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October 4, 1999 e-mail e-mail to a friend in need


I still have my dork moments, but I generally think I'm pretty cool. Pretty comfortable with myself, pretty happy with my haircut. Fun friends, interesting plans, spiffy clothes, the occasional cute boy, even. If I were in school right now, I might even be popular.

That's now.

Back in seventh grade, things did not look so promising. Especially not through BG's huge thick heinous glasses.

This week, let's focus clearly on the "P" word. Because more often than not, there's no "u" in

See, I had started a new school that, at first, might as well have been a foreign country where no one spoke my language or looked like -- or at -- me. Nerd Girl so did not belong. I watched in awe as the Popularinas picked up lacrosse sticks and just knew how to play, like in "Fame," where the music starts and everyone in the cafeteria just knows the song. How did they do that? I remember sitting at my desk creating a chart called "Making Friends," with a "+" column and a "-" column. As in "+: talked to Allison Sweeney for five minutes on lunch line," or "- No one is wearing ribbon barrettes anymore!!!"

No wonder I felt like a loser.

Did I like those lacrosse amazons? Not necessarily. Did I want to be like them? Badly. They seemed to have all the power, glamour, and glory (also, coordination). All the Popular Accessories: cool clothes, fab fiestas, dope dudes. (They gabbed all the time about boys they knew, and there weren't even any at our school. How did they do that?). They were never alone in the halls, never bored on the weekends. They were The Establishment. They were never invisible. They belonged.

So believe me, all you Freaks and Geeks and whatever else they call you these days, I know: wanting to be popular can feel like a matter of social-life or death.


If you were Popular, would you be automatically happy? Would your life be totally perfect? Would you be set?

Um, no.

Not even on television.

In the pilot of the new WB series "Popular" (not bad, but it's no Freaks and Geeks!) here's what you hear the school princess (Brooke McQueen) (Brooke McQueen!?) think on her first day of school: "Everything I've worked so hard for is happening. Isn't this the part where I'm supposed to be happy?" As in: she's totally not. Because here's the thing: yes, Brooke -- and her real-life counterparts -- have worked hard. At being popular. Popularity: it's not just an adventure, it's a job. Full-time. Requiring constant maintenance of The Right everything: the fiercest fiestas, the buffest boys (right, gemini wunder?), the coolest clothes, the most excellent extra-curriculars. Result: on the outside, Brooke looks great -- well, okay, she's way too thin -- but on the inside, she feels empty.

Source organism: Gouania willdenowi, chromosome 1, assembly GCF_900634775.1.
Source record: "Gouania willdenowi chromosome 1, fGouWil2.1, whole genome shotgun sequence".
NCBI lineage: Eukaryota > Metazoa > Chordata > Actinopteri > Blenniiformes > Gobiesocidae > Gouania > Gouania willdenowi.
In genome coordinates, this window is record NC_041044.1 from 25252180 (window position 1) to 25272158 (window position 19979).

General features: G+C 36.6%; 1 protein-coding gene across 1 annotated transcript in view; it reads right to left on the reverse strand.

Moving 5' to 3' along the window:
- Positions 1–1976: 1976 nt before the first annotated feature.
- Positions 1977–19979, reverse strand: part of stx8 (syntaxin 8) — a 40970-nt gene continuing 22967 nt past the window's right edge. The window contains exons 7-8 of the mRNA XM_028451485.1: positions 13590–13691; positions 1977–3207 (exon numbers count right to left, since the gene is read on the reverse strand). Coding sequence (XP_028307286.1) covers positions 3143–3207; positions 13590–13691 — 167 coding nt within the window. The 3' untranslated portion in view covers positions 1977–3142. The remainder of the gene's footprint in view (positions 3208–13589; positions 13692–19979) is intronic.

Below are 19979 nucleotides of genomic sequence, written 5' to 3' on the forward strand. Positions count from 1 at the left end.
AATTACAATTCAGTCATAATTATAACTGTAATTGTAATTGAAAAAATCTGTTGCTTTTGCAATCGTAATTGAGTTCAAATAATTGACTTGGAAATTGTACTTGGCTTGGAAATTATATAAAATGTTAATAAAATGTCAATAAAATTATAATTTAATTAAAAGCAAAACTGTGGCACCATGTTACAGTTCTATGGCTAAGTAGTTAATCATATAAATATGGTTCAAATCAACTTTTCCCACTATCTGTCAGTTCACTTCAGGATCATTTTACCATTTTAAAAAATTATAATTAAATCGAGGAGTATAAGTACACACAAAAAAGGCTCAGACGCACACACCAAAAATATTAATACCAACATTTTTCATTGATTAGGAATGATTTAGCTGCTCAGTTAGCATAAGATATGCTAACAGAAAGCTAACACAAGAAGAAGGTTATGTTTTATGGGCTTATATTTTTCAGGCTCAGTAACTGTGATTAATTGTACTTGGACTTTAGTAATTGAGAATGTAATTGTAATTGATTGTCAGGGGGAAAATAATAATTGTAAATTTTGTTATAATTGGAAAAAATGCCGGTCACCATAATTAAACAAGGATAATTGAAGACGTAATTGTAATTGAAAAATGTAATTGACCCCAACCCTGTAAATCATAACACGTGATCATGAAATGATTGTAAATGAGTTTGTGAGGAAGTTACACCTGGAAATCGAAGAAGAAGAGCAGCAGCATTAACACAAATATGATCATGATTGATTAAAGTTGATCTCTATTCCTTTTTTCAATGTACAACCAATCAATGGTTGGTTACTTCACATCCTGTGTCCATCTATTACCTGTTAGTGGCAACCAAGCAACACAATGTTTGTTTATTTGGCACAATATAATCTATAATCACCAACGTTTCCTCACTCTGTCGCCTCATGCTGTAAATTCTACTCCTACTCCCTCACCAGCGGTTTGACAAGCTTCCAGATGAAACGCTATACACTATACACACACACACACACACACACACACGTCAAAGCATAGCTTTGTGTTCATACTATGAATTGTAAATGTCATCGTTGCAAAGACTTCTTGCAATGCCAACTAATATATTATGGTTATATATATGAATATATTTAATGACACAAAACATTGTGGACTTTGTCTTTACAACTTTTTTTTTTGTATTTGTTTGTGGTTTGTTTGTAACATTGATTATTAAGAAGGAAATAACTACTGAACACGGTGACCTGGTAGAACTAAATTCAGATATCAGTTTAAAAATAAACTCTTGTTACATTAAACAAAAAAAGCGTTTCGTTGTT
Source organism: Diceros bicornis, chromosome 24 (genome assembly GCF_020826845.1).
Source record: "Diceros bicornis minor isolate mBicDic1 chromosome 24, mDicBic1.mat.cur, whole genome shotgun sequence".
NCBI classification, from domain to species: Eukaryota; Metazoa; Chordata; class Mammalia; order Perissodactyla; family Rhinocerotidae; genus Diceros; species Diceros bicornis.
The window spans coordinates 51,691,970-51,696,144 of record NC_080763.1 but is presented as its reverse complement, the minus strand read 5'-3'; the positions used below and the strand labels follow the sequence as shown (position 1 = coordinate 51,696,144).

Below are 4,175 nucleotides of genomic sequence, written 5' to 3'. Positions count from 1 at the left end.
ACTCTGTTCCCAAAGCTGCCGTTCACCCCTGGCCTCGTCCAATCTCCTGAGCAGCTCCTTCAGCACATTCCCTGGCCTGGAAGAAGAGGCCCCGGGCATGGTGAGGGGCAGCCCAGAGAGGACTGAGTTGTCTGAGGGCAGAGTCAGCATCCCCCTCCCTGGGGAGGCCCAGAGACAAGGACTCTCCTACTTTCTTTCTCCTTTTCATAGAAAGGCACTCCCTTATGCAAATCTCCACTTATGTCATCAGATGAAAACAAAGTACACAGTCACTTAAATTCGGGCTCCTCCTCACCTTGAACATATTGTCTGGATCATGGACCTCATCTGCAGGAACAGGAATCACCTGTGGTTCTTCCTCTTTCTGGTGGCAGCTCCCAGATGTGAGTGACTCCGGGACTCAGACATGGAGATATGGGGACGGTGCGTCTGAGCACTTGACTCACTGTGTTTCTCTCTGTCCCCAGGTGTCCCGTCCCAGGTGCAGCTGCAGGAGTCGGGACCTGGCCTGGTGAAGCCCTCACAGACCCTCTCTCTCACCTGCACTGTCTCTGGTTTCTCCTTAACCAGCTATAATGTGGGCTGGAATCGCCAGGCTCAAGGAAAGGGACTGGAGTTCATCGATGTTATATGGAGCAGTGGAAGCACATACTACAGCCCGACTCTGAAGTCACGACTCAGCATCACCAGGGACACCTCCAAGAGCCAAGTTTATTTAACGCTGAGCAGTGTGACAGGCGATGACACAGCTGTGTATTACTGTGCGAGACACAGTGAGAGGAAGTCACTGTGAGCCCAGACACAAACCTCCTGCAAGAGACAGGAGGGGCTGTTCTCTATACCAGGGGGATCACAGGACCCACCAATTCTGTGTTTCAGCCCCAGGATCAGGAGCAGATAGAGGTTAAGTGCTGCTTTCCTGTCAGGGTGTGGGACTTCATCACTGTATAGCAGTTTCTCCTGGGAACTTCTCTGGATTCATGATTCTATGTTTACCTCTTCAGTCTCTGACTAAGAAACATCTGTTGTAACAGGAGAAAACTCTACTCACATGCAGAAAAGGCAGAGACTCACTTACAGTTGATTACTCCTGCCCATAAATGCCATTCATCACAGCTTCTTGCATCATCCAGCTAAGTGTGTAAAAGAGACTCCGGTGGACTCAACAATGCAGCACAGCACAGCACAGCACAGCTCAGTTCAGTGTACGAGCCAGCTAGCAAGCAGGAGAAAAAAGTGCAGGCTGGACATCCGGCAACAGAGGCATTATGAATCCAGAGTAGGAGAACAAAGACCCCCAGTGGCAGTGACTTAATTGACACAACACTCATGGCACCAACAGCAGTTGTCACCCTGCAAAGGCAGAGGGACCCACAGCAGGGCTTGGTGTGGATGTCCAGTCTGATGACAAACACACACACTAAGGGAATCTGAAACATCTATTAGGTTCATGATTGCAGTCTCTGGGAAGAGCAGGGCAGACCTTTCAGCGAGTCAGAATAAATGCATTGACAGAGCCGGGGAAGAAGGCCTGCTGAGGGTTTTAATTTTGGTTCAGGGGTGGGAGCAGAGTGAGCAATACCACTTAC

You should also check back in with Lonely Lizzy and B -- two brilliant, sympathetic voices behind the Faces in the Clique -- who show you not only that their world is still imperfect, but also that it's not all all Darth Popular: The Dark Side. They remind us that "popular" does not automatically mean calculating, vapid, and evil. (Got that? You guys who give Popular its bad name: quit it.)

There are popular for-the-right-reasons -- small "p" -- people who are genuinely liked and respected (at least by people they like and respect), comfortable with who they are and wherever they are in the teeming, stifling, cruel high-school-as-Calcutta caste system. Not to mention -- labels, schmabels -- there are popular freaks, popular geeks, popular everyones. Which is the middle-hallway I hope Insecure About Something will find a way to walk down. And which is why I bet a lot of you proudly responded to last week's front page quickie quiz -- Which are you? Freak / Geek / Popular" -- twice.

Wait, so how did those -- well, we -- twofers get that way? Somehow we found our niche, moved in, set up shop. Me, I became a chorus and drama geek, which I did not make up just to have a corny metaphor for/embodiment of the notion of "finding my voice." Sat up straighter, breathed deeper -- went to parties both "cast" and "beach."

So what's your Glee Club? You tell BG. Something that will occupy you, give you confidence, make you feel visible, even in small -- but cool -- groups. Something better to do than wishing things were different. Someplace better to belong than some invite-only clique. Even: somehow realizing that your current posse is already good and plenty.

(One Don't: don't just Be Nice and suck up and cross your fingers (a) hoping that They'll like you, and (b) lying that you like Them. Just ask Friend to All.)

Corny as it sounds, developing your Self, not your Status, is what lasts. See, Popular-Bots (big "P") are on auto-pilot. No brain, no gain. But if you're the ringleader of your inner clique of 1, you have got to get a little more creative: explore, challenge, think. Which is great. That's exactly why you always hear about fab celebs who -- much like one lacrosse-challenged geekgirl -- used to feel like rejects from the Cool Factory. (Which, I know, may be about as compelling a point as models swearing they eat three cheeseburgers a day, but still.) That is why I say: sooner or later, you will find your place. And ribbon barrettes will be back.

Just so you know that your letters -- and not just TV -- inspired this ode:



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